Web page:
Survey Respondents *Can* Collectively Produce Accurate Immigration Estimates: Here’s how

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What do you think is the percentage of foreign-born people in your country? Please take a moment to think of an answer!

If you are like most people, you may have guessed something like 10 percent, 20 percent, or perhaps 25 percent. Most people use round numbers such as these when guessing (a sign of uncertainty!) – and they collectively overestimate the share of migrants in their country. However, some people use non-round numbers (8 percent, 12 percent, 17 percent, etc.) and they – as a group – produce surprisingly accurate immigration estimates, as a new MPC working paper reveals.

Immigration Innumeracy vs. Crowd Wisdom

Past research has shown that survey respondents consistently overestimate, on average, the share of immigrants in their country. This phenomenon, known as immigration innumeracy, is important, because it offers an explanation for the prevalence of anti-immigrant sentiment and the success of right-wing populism: People feel threatened because they perceive the outgroup of foreigners in their society as larger than it actually is.

So far, however, it has not been considered that the existence of immigration innumeracy is puzzling in that it contradicts the wisdom-of-crowds effect, which suggests that large samples of individuals should actually be good, on average, at estimating such figures.

The classic example for the emergence of crowd wisdom is a competition that took place at a fair in Plymouth in 1906 where people had to guess the weight of an ox. Francis Galton, who visited the fair, was skeptical of the abilities of the masses and surprised when he found in his statistical analyses of the 787 guesses by the local population that on average, they estimated the weight of the Ox correctly.

The reason behind this fascinating phenomenon of “collective intelligence” is that while individual guesses can be off to either side, these deviations cancel each other out when the quantity of estimates is large enough.

Crowd wisdom can emerge—and be used to derive better judgements—in many different contexts from political and economic forecasting to the evaluation of nuclear safety or the rise of sea levels. Why then should crowd wisdom not also occur in the case of immigration estimates?

The Crowd Wisdom of Non-Rounding Survey Respondents

In a new working paper, I show that actually, a substantial share of respondents collectively estimates the share of foreigners in their country correctly, in line with the wisdom-of-crowds effect. This crowd wisdom becomes visible when rounding and non-rounding respondents are looked at separately.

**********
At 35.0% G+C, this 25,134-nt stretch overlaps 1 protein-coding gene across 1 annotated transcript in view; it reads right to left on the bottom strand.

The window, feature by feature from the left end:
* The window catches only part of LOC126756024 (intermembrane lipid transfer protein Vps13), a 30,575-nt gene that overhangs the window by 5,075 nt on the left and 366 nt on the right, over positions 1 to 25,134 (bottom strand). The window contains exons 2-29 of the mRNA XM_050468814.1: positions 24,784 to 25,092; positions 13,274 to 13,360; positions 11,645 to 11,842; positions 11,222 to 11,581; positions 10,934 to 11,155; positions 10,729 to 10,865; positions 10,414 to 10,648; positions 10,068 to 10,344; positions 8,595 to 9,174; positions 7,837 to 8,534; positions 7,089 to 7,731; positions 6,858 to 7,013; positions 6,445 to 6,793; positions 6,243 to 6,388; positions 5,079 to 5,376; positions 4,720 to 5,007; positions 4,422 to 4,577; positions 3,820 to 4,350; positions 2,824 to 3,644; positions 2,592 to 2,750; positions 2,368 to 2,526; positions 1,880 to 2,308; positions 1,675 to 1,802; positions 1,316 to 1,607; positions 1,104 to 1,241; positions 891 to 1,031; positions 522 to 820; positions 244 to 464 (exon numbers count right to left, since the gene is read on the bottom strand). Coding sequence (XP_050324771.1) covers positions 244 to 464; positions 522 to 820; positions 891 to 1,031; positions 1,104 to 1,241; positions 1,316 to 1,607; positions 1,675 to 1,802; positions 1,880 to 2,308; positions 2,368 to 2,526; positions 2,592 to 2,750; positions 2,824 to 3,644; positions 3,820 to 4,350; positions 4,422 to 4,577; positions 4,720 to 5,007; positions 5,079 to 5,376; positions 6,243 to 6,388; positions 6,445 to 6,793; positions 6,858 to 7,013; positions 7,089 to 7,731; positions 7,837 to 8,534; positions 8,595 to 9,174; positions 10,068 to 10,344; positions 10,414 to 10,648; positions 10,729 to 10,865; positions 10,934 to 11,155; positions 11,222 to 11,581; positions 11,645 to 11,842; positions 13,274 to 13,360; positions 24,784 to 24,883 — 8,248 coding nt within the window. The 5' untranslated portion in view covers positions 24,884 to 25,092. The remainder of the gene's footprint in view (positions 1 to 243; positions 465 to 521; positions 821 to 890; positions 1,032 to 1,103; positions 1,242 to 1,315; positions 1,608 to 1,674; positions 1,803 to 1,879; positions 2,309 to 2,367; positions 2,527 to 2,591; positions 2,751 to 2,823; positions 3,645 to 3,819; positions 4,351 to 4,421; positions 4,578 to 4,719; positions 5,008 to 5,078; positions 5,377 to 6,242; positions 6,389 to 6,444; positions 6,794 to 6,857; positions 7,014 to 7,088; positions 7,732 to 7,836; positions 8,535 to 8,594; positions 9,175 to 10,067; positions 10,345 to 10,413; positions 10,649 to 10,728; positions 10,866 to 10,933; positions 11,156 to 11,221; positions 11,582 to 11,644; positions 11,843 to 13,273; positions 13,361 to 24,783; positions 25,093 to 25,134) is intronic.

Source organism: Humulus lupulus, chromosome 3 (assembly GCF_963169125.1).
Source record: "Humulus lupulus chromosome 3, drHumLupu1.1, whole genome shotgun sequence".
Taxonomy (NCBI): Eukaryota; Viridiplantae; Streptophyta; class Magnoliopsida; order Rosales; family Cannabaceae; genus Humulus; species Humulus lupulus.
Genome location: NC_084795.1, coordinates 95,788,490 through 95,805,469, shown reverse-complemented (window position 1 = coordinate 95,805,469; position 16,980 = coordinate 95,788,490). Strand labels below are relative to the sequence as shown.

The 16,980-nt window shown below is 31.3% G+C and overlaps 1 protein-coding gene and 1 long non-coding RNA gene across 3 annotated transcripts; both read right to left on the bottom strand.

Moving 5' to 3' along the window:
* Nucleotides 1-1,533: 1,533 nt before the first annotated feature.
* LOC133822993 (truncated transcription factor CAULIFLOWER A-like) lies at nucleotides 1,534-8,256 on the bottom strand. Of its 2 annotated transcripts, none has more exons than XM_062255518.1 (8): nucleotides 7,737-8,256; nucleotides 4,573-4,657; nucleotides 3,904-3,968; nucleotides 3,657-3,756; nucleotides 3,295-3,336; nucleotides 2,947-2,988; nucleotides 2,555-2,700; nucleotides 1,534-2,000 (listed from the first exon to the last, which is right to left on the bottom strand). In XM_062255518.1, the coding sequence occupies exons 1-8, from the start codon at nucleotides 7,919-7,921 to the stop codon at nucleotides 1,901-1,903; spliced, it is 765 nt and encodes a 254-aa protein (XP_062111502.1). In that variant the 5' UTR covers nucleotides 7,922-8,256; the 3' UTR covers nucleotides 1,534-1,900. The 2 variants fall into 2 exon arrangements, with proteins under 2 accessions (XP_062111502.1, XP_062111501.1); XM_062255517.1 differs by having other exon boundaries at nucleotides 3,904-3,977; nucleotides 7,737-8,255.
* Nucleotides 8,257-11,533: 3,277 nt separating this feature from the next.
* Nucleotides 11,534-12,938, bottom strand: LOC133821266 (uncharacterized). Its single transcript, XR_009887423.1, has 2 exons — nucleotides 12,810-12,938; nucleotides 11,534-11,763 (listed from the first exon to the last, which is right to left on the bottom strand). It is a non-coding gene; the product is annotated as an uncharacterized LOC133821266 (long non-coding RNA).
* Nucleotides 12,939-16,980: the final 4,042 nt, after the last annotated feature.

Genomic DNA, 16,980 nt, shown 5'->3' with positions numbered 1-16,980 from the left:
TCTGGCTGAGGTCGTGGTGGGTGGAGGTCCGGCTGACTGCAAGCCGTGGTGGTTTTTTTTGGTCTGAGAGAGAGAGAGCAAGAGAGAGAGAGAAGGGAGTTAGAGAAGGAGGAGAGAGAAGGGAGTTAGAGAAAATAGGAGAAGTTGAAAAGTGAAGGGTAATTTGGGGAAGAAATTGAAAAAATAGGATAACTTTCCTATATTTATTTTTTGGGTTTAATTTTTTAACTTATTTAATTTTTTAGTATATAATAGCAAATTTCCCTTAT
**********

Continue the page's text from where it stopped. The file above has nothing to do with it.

I show, based on ALLBUS survey data that is representative of the German population (and European Social Survey data), that when respondents who round (i.e., who use numbers that end with the digit “0” or “5”) are excluded from the analysis, the remaining sample of non-rounding respondents is collectively capable of estimating the share of foreigners in their country with astounding precision.

For example, in Western Germany, the official share of foreigners across the three years under study was 10.9 percent. All survey respondents who made a guess estimated the share of foreigners to be 20.0 percent on average – a clear case of immigration innumeracy. The overestimation was even bigger among rounding respondents. The group of non-rounders, by contrast, deviated from the official value by a mere 0.19 percentage points – far less than one percentage point, which is used in the literature as the most rigorous threshold for a correct estimate.

This shows that there is actually a “wise crowd” of non-rounders that remains hidden among the overall sample as long as rounding respondents are not excluded.

Reversely, those respondents who do collectively overestimate the share of foreigners all have in common that they round. This suggests that immigration innumeracy could be driven by uncertainty about the correct answer rather than a conviction that the share of foreigners is really higher than it actually is.

This finding has meaningful implications: If a lack of certainty generates the overestimation, then targeted information about the actual situation might have a better chance of being accepted. This is in contrast to a situation where individuals have strong conviction that the share of foreigners is overly high. The role of the rounding bias in creating immigration innumeracy should thus be considered by actors interested in educational measures against xenophobia.

In future research, I aim to explore whether the collective numeracy of non-rounders also emerges in other estimation and prediction tasks. After all, people are today regularly confronted with such tasks in their everyday lives. For example, faced with a viral threat, they have to estimate health risks when engaging in social interaction. In light of the climate crisis, they need to estimate the environmental costs of their behavior. Ever more often, this requires handling numbers, from COVID-19 incidence rates to CO2 footprints.


Emanuel Deutschmann is an Assistant Professor of Sociological Theory at Europa-Universität Flensburg in Germany and an Associate at the European University Institute’s Migration Policy Centre.

Read Emanuel’s new working paper here